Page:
Most people are very aware of Mars’ giant volcanoes. This week the science team for Mars Reconnaissance Orbiter (MRO) decided to highlight instead a location on Mars filled with relatively tiny volcanoes. The image on the right is only one small section from the full image, and shows some of these pitted cones, as well the strange nearby badlands. From their caption:
The origins of these pitted mounds or cratered cones are uncertain. They could be the result of the interaction of lava and water, or perhaps formed from the eruption of hot mud originating from beneath the surface.
These features are very interesting to scientists who study Mars, especially to those involved in the ExoMars Trace Gas Orbiter mission. If these mounds are indeed mud–related, they may be one of the long sought after sources for transient methane on Mars.
The age of these pitted cones is not known. They might be still active, or have sat on Mars unchanged for eons.
As always, context is crucial for gaining a better understanding of what we are looking at. The map on the right shows that these particular cones, indicated by the white cross, are located in an area of those plains dubbed Chryse Planitia, part of the vast northern plains of Mars, an area where some scientists think an intermittent ocean might have once existed. As you can see, this is also the region that took most of the apparent drainage running off the slopes of the planet’s giant volcanoes.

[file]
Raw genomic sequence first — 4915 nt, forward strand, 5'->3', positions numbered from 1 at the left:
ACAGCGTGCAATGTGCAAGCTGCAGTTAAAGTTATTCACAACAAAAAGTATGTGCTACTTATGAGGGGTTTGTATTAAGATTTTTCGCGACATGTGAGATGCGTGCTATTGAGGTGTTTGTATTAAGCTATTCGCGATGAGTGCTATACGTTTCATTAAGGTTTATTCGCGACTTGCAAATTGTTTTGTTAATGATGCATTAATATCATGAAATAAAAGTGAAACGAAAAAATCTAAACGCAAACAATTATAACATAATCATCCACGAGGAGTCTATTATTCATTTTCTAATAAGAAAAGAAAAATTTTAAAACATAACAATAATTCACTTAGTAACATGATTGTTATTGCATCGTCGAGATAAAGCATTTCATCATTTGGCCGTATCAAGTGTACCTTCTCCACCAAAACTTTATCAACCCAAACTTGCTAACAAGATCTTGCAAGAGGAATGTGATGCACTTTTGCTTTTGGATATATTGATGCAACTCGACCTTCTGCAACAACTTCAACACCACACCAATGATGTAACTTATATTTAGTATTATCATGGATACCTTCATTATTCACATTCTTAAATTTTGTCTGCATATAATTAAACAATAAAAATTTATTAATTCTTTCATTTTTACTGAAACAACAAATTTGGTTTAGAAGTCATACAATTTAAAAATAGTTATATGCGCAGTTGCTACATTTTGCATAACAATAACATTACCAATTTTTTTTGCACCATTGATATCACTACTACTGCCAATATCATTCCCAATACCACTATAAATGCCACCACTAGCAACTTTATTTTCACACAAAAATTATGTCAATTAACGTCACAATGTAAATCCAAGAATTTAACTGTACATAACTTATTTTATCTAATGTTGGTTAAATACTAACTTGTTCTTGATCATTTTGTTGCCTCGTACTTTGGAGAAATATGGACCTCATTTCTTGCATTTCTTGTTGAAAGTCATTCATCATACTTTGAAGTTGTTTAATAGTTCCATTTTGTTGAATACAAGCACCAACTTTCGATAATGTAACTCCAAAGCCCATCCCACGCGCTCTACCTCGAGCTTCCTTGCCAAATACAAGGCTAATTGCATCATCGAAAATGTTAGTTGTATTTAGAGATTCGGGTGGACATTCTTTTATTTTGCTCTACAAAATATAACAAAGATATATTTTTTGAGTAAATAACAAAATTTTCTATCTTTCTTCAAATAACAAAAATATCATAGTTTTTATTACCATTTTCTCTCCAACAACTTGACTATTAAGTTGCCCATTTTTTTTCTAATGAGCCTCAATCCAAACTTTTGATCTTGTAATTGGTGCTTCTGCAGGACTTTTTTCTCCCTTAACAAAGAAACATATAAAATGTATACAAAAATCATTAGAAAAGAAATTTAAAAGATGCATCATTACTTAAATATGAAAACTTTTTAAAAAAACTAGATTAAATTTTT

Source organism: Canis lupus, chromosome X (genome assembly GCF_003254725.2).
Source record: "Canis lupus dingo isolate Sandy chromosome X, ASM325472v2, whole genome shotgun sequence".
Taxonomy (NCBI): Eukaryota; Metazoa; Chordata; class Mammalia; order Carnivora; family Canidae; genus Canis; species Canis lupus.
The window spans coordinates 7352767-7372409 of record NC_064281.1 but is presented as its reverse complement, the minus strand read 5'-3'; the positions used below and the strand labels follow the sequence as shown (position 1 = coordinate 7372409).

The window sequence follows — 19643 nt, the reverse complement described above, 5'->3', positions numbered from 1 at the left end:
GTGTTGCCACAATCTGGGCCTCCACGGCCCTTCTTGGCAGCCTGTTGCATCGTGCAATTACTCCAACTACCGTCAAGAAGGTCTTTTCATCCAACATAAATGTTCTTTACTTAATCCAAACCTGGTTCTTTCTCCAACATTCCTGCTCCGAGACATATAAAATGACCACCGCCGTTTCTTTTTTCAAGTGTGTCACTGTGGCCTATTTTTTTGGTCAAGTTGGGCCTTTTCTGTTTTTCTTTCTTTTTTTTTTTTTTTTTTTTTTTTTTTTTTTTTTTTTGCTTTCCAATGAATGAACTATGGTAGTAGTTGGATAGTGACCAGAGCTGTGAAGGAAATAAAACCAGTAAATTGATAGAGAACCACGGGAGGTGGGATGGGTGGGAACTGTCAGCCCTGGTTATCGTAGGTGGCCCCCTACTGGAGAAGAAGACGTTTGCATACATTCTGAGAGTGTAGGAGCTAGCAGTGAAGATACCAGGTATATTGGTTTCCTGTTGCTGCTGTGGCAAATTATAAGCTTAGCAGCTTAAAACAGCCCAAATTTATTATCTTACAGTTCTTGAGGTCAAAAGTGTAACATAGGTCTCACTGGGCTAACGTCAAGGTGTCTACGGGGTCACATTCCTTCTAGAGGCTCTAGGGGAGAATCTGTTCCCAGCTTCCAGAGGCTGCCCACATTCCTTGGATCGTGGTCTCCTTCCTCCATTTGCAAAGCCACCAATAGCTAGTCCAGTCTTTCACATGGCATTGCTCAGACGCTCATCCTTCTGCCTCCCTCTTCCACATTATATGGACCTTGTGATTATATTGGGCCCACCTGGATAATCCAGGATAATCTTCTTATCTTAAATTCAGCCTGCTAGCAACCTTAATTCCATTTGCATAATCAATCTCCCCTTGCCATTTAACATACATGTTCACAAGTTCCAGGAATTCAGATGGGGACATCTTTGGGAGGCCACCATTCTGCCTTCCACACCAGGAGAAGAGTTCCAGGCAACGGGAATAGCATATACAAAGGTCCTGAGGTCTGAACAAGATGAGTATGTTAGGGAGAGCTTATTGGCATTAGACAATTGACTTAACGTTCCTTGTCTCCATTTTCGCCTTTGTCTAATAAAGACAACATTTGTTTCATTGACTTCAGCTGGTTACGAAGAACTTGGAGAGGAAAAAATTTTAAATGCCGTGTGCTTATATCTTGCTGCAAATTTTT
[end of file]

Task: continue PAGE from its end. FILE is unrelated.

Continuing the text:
Nor are these cones unique in this region. MRO has taken a good scattering of images at this general location (41 degrees north, 332 degrees east), and throughout the surrounding terrain are many more of these pitted cones.
If these cones are a source of the transient methane on Mars, then the Trace Gas Orbiter should eventually see a concentration of methane above them. This would not prove them to be the source, but it would make them a much more intriguing target for a later rover mission.